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Research shows ripple effect of sexual and reproductive health education on adolescents

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4 June 2024 Tags: Indonesia, Setara, Sexuality education

Research by Karolinska Institutet, Universitas Gadjah Mada and Johns Hopkins University into the sexual and reproductive health (SRH) education curriculum SETARA in Indonesia shows that knowledge and skills of students become more noticeable over time. Adolescents persist in developing their ability to discuss SRH topics even after being exposed to the curriculum. These results confirm that sexual and reproductive health education plays a crucial role in preparing adolescents for the future, emphasising the importance of investing in the cultivation of these skills from an early stage. 

The findings from this impact evaluation show that adolescents exposed to SETARA were significantly more likely to understand and communicate sensitive SRH issues, such as contraception and sexual relationships, compared to their counterparts. Adding to its significance, this effect persisted for two years after students received SETARA. 

“This research stands out because it follows students over a longer period after receiving sexual and reproductive health education. Most studies that look at the effectiveness only focus on short-term effects. SETARA students were monitored over an extended period, revealing sustained or even improved positive outcomes in knowledge, gender attitudes, and communication about sexuality,” responded Miranda van Reeuwijk, senior researcher at Rutgers, to the findings. 

This research stands out because it follows students over a longer period after receiving sexual and reproductive health education. Most studies that look at the effectiveness only focus on short-term effects

One explanation for this enduring impact is the increasing relevance of SETARA’s information and skills over time. The theory suggests that practicing skills, such as communication about SRH topics, accumulates and strengthens over the years. Additionally, despite knowledge gaps about pregnancy prevention and HIV among 12-year-olds at the start of the study, the study reveals a positive trend of increased knowledge over time for both genders, indicating a lasting impact on SRH knowledge.

The findings not only highlight SETARA’s potential to improve healthy sexuality competencies in early adolescence but also demonstrate sustained effects, persisting even two years after the last classroom session. Interestingly, access to accurate information through SETARA materials has exhibited positive effects, even when teachers deviate from the intended approach or when classrooms lack safe learning environments. The role of teachers in breaking taboos is crucial, especially around puberty, although challenges persist in addressing issues related to sexuality. “The positive impact of SETARA was also closely related to support it received from local governments and how well it was integrated into the existing school curriculum.” said Amala Rahmah, Deputy Country Representative at the Asia Foundation and former Director at Rutgers Indonesia.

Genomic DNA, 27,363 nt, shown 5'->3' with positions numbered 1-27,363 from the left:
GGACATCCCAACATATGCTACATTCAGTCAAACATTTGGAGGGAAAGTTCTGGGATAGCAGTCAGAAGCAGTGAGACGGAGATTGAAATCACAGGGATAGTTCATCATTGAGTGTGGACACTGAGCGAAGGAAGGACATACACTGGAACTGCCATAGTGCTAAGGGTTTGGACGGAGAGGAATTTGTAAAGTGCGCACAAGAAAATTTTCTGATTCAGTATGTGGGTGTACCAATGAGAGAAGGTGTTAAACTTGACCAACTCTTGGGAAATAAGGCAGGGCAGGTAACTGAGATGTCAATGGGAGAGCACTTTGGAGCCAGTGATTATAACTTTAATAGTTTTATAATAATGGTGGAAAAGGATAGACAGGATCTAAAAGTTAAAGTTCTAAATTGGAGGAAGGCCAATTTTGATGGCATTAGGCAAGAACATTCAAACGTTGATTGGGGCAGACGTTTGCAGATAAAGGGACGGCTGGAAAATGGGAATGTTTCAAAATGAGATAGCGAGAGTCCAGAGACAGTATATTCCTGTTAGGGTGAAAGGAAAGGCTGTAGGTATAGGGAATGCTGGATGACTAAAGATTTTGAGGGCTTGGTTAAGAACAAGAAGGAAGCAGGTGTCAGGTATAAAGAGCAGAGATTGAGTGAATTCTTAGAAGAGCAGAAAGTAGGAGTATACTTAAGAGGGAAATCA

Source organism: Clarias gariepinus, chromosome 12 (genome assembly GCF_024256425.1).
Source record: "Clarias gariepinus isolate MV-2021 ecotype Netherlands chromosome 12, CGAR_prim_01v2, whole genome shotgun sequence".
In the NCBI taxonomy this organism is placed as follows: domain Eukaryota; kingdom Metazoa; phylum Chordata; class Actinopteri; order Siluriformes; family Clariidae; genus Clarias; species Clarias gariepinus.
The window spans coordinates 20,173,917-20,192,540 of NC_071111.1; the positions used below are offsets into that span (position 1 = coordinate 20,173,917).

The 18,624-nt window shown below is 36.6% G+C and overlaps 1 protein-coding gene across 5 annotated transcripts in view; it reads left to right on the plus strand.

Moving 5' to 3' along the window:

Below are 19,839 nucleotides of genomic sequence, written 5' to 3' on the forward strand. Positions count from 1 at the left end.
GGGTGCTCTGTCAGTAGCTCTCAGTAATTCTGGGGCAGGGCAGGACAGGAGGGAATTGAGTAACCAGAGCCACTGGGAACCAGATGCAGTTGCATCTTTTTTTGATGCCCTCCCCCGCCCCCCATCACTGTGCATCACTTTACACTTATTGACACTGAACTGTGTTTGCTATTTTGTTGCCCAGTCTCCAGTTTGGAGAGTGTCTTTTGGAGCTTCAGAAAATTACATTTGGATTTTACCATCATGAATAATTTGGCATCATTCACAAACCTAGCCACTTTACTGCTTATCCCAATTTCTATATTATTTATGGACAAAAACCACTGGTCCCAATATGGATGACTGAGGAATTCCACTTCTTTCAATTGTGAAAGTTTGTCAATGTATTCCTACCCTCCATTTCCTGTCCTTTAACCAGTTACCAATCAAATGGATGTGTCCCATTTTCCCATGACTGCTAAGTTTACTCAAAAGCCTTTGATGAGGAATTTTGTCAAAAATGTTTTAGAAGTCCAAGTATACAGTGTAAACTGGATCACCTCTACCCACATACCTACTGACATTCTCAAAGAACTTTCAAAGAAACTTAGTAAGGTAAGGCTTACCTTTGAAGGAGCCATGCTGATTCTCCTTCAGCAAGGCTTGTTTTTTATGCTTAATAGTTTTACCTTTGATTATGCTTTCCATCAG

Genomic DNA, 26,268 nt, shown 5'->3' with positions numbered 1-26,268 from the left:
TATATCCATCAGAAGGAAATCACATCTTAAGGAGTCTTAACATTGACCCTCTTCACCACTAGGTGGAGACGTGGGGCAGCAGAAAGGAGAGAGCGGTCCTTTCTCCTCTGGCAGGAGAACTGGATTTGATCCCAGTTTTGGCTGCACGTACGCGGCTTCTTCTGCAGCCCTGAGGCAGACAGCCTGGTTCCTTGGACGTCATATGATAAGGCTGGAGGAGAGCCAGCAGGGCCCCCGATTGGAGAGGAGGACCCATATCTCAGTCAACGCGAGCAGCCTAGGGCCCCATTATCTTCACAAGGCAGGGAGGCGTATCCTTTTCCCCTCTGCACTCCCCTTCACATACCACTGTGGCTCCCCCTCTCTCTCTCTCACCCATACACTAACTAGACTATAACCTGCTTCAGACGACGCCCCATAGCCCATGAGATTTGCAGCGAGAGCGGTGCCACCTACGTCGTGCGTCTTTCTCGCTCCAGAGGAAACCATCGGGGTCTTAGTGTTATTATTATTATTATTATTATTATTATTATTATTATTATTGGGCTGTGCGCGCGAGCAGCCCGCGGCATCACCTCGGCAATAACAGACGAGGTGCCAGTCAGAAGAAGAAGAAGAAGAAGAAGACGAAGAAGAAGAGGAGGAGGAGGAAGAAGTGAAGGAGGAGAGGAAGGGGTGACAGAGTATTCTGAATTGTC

SETARA’s evaluation further underscores its role in promoting more equal gender attitudes, facilitating critical reflections on gender and power even among young adolescents. However, it also sheds light on disparities in impact between boys and girls, and challenges teachers face in implementing these sessions effectively. “We must improve the relevancy of SETARA for boys. This is still a challenge in Indonesia where reproductive health is regarded as an issue for girls and women,” said Amala.

SETARA’s overall success underscores the transformative potential of sexuality and reproductive health education in Indonesia, leaving a lasting impact on adolescent health and well-being. “These findings underscore the importance of starting early with sexual and reproductive health education, with no observed negative effects. Knowledge and skills acquired from SETARA become more relevant over time and support adolescents to navigate love, sexuality, and relationships, both online and offline,” concludes Miranda. 

“These findings underscore the importance of starting early with sexual and reproductive health education.”
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The SETARA programme (Semangat dunia remaja/Teen’s aspirations), is a 2-year, rights based, teacher-led reproductive health, and sexuality curriculum for grade 7 and 8 in junior high school in Indonesia (students are 12-14 years old). It consists of chapters that cover the topics of puberty, gender, decision-making, relationships, violence, mental health, and sexual and reproductive health, in an age- and developmentally appropriate way.

About the research

The research – conducted from 2018 to 2022 – included 3 measurements: the first one was held amongst students entering grade 7 (at age 12), the second one was held after SETARA lessons (at age 14) and a third measurement was carried out 2 years after the last SETARA classroom sessions, at age 16. The research was conducted in three urban areas in 3 different provinces in Indonesia (Denpasar in Bali, Lampung in Sumatra and Semarang in central Java). To measure the effects of SETARA, the Global Early Adolescent Study (GEAS) followed adolescents who received SETARA and adolescents who did not receive SETARA, at their junior high schools. The study looked at their competencies on gender equality, interpersonal skills, personal sexual wellbeing, relationships and mental health. Further research was also conducted to understand how SETARA was implemented in these different contexts and how adolescents perceived the impacts of SETARA.

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